How pets can help our mental and physical health during these challenging times
As the bad news about coronavirus continues, and following the Government’s latest instruction to stay at home, many of us will be feeling isolated and anxious. But vet charity PDSA is highlighting that the company of our four-legged friends can help have a huge positive impact on our mental and physical health.
PDSA Vet Nurse, Joanne Wright, said: “One great thing about owning a pet is that they can offer unconditional love and friendship, which is more important than ever through these challenging and uncertain times. What’s even better is that many of our animals, who may otherwise be left alone for extended periods of time, will also be able to enjoy lots of company and fuss at home.”
PDSA research shows that pets can be a positive influence on our lives. According to the PDSA Animal Wellbeing (PAW) Report*, 84% of owners said that having a pet had a positive impact on their mental health.
Looking after pets can help to add structure to people’s lives, with regular feeding and exercise to add to the day’s task list, as well as the physical benefit of taking them for a walk and playing with them in your garden or home.
Joanne added: “Owning a pet is so rewarding, and it’s no wonder so many owners view their pets as members of the family. Pets can also be very calming when we’re going through stressful times, and they can provide focus and purpose, which can be particularly important for vulnerable and lonely people. Responsible pet ownership can be a huge benefit in helping us lead happier, healthy lives.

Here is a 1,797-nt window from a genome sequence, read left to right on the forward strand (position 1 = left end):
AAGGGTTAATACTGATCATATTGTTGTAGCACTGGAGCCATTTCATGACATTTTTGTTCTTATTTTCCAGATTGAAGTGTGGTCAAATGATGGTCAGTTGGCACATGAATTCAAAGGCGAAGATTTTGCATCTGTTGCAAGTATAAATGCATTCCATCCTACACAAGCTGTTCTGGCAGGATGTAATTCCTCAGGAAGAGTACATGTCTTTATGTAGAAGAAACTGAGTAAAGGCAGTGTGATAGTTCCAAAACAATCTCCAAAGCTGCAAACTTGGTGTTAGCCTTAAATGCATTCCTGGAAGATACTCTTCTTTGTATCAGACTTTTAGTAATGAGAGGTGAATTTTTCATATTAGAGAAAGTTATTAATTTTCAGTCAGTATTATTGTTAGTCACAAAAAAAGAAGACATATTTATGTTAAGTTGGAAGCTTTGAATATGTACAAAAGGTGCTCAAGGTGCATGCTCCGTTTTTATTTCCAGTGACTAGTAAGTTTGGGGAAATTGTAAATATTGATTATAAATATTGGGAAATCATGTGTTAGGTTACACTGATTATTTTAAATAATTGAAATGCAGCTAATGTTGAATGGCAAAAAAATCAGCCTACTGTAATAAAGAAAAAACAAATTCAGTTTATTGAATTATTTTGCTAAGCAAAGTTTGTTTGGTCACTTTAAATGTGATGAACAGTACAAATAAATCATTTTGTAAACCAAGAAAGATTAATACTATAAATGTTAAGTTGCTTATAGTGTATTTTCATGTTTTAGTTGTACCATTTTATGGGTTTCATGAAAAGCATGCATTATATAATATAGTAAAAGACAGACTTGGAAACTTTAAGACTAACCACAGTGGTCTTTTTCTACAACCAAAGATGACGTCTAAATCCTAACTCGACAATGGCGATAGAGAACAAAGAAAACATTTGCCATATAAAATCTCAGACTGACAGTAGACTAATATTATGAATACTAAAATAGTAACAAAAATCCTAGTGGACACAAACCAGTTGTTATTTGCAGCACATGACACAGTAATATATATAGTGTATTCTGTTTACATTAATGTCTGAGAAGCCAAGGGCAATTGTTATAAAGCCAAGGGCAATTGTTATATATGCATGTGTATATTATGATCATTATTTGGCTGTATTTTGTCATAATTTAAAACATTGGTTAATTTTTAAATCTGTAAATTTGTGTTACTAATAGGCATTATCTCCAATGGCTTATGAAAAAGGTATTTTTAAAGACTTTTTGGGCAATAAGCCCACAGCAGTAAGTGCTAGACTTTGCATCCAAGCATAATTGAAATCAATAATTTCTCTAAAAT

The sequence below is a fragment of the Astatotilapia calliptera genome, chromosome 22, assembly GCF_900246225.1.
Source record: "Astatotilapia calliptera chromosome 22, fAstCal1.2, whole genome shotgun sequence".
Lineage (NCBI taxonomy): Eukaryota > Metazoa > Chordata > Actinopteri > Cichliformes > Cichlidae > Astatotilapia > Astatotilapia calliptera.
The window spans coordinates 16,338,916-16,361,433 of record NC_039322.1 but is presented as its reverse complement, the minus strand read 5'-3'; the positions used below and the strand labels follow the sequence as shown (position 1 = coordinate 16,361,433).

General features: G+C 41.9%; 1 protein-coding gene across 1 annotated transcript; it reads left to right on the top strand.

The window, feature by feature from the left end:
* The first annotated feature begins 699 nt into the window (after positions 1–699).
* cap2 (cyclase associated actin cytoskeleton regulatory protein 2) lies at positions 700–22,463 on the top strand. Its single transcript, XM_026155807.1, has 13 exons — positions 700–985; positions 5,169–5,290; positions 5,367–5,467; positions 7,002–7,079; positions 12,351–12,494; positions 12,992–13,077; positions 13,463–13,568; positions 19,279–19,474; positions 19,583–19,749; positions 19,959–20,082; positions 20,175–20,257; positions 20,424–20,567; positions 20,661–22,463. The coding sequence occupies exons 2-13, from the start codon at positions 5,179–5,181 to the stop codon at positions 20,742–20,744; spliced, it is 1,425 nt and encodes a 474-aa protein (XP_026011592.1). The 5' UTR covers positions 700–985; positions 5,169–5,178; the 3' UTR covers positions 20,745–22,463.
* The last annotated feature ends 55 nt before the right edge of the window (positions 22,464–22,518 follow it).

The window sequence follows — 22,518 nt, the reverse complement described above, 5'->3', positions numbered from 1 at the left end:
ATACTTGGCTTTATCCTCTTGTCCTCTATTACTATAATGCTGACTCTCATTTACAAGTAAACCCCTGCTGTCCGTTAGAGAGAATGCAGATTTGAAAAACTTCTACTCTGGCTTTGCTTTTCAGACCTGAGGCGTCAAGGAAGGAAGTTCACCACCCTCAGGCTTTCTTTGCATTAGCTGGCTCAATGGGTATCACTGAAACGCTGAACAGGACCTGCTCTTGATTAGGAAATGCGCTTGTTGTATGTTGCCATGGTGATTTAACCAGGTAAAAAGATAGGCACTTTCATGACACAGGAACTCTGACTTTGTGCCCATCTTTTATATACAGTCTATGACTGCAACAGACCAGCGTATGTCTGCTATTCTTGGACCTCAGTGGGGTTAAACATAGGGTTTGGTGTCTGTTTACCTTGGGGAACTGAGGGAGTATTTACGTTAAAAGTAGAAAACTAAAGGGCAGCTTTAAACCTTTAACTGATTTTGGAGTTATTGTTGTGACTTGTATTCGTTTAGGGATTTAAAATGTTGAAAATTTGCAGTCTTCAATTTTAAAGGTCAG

“Our pets can find sudden changes in routine unsettling, and with children off school busier households can be stressful for pets. So, be sure to allow your pet to get some peace and rest when needed and you could also build a ‘den’ where they can retreat if it all gets to much – a fun task the children can help with.
“While pet ownership can bring huge positive benefits to us, taking on a pet is a big responsibility, so it’s important to ensure we are providing for all of their needs too. If you’re thinking of taking on a pet, it’s important to consider whether now is the right time. With so many changes and much uncertainty, we wouldn’t recommend taking on a pet just at the moment. Instead, contact your local animal charity to see how you might be able to help them remotely.”
For many people, their pet is their only companion. Now more than ever, PDSA needs your help to treat sick and injured pets and keep families together. PDSA is urging the public to donate what they can to help keep them continue their vital service www.pdsa.org.uk.